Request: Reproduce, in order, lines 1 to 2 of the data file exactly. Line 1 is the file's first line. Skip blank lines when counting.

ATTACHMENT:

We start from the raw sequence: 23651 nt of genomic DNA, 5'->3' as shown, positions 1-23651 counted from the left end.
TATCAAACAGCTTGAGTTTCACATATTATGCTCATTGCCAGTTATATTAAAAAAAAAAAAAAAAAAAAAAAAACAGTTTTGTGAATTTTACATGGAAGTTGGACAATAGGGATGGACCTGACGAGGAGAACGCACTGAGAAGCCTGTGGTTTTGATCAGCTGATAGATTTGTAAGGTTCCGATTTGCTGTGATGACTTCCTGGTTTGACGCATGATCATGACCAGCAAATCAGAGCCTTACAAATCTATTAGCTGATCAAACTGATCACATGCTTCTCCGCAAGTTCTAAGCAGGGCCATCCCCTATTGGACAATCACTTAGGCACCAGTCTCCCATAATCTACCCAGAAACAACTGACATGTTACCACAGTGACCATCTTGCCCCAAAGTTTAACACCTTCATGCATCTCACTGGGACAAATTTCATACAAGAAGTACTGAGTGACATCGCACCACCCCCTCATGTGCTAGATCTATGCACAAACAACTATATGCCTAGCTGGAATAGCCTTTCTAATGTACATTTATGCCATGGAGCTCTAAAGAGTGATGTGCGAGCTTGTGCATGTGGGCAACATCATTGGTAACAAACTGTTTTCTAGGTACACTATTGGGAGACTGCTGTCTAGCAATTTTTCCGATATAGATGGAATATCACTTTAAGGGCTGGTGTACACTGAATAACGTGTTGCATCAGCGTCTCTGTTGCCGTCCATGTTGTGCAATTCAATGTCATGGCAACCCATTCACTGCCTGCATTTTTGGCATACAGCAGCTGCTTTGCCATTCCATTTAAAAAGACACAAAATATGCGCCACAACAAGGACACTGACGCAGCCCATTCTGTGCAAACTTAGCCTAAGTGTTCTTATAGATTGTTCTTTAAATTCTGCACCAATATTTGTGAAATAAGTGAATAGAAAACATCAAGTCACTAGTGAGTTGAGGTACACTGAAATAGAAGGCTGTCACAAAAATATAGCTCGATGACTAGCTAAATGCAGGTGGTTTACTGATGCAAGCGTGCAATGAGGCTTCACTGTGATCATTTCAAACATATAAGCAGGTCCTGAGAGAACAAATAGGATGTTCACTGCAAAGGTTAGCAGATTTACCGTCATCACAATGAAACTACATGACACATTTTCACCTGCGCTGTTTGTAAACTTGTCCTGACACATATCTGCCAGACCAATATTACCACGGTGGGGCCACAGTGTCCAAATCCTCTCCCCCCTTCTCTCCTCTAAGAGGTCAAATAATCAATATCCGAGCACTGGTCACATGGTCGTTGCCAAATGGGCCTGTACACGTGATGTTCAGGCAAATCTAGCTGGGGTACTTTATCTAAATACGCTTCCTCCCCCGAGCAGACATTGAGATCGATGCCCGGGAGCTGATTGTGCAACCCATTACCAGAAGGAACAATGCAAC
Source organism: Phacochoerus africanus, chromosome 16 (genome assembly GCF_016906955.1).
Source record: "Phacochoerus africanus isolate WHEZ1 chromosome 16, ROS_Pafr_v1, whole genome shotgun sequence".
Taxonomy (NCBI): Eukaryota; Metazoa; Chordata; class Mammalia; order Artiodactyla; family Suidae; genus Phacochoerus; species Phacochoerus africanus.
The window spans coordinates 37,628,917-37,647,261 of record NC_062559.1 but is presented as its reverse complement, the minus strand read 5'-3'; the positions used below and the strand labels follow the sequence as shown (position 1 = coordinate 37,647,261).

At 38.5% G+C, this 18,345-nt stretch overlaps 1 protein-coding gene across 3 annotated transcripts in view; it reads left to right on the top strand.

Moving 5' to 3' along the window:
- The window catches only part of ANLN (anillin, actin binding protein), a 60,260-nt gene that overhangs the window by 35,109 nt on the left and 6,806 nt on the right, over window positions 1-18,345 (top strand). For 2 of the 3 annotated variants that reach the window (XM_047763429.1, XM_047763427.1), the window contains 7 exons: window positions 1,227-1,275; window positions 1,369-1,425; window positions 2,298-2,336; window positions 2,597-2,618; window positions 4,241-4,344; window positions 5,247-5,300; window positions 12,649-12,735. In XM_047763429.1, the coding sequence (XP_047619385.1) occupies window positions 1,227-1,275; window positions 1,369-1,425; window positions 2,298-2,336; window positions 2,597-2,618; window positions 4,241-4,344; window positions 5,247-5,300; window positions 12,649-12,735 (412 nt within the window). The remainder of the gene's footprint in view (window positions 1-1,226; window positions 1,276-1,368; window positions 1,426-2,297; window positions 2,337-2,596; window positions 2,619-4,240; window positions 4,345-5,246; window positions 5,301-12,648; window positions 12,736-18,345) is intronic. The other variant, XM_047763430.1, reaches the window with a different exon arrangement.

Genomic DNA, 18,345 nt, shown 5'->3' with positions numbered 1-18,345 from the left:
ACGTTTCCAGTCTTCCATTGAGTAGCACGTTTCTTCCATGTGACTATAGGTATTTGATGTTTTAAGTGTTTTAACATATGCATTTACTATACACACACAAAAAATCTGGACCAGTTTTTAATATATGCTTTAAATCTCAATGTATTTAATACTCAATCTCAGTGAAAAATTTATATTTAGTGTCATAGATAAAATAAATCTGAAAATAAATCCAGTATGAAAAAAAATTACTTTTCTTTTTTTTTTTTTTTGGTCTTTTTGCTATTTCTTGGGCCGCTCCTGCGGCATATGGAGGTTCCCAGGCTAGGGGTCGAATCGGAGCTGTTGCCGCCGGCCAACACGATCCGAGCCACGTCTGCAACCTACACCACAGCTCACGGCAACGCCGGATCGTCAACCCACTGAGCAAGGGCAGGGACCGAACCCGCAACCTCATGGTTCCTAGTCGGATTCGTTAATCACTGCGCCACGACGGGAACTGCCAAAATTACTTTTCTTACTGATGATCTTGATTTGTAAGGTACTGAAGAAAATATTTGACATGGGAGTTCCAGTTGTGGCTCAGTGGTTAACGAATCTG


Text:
We start from the raw sequence: 23651 nt of genomic DNA, 5'->3' as shown, positions 1-23651 counted from the left end.
TATCAAACAGCTTGAGTTTCACATATTATGCTCATTGCCAGTTATATTAAAAAAAAAAAAAAAAAAAAAAAAACAGTTTTGTGAATTTTACATGGAAGTTGGACAATAGGGATGGACCTGACGAGGAGAACGCACTGAGAAGCCTGTGGTTTTGATCAGCTGATAGATTTGTAAGGTTCCGATTTGCTGTGATGACTTCCTGGTTTGACGCATGATCATGACCAGCAAATCAGAGCCTTACAAATCTATTAGCTGATCAAACTGATCACATGCTTCTCCGCAAGTTCTAAGCAGGGCCATCCCCTATTGGACAATCACTTAGGCACCAGTCTCCCATAATCTACCCAGAAACAACTGACATGTTACCACAGTGACCATCTTGCCCCAAAGTTTAACACCTTCATGCATCTCACTGGGACAAATTTCATACAAGAAGTACTGAGTGACATCGCACCACCCCCTCATGTGCTAGATCTATGCACAAACAACTATATGCCTAGCTGGAATAGCCTTTCTAATGTACATTTATGCCATGGAGCTCTAAAGAGTGATGTGCGAGCTTGTGCATGTGGGCAACATCATTGGTAACAAACTGTTTTCTAGGTACACTATTGGGAGACTGCTGTCTAGCAATTTTTCCGATATAGATGGAATATCACTTTAAGGGCTGGTGTACACTGAATAACGTGTTGCATCAGCGTCTCTGTTGCCGTCCATGTTGTGCAATTCAATGTCATGGCAACCCATTCACTGCCTGCATTTTTGGCATACAGCAGCTGCTTTGCCATTCCATTTAAAAAGACACAAAATATGCGCCACAACAAGGACACTGACGCAGCCCATTCTGTGCAAACTTAGCCTAAGTGTTCTTATAGATTGTTCTTTAAATTCTGCACCAATATTTGTGAAATAAGTGAATAGAAAACATCAAGTCACTAGTGAGTTGAGGTACACTGAAATAGAAGGCTGTCACAAAAATATAGCTCGATGACTAGCTAAATGCAGGTGGTTTACTGATGCAAGCGTGCAATGAGGCTTCACTGTGATCATTTCAAACATATAAGCAGGTCCTGAGAGAACAAATAGGATGTTCACTGCAAAGGTTAGCAGATTTACCGTCATCACAATGAAACTACATGACACATTTTCACCTGCGCTGTTTGTAAACTTGTCCTGACACATATCTGCCAGACCAATATTACCACGGTGGGGCCACAGTGTCCAAATCCTCTCCCCCCTTCTCTCCTCTAAGAGGTCAAATAATCAATATCCGAGCACTGGTCACATGGTCGTTGCCAAATGGGCCTGTACACGTGATGTTCAGGCAAATCTAGCTGGGGTACTTTATCTAAATACGCTTCCTCCCCCGAGCAGACATTGAGATCGATGCCCGGGAGCTGATTGTGCAACCCATTACCAGAAGGAACAATGCAAC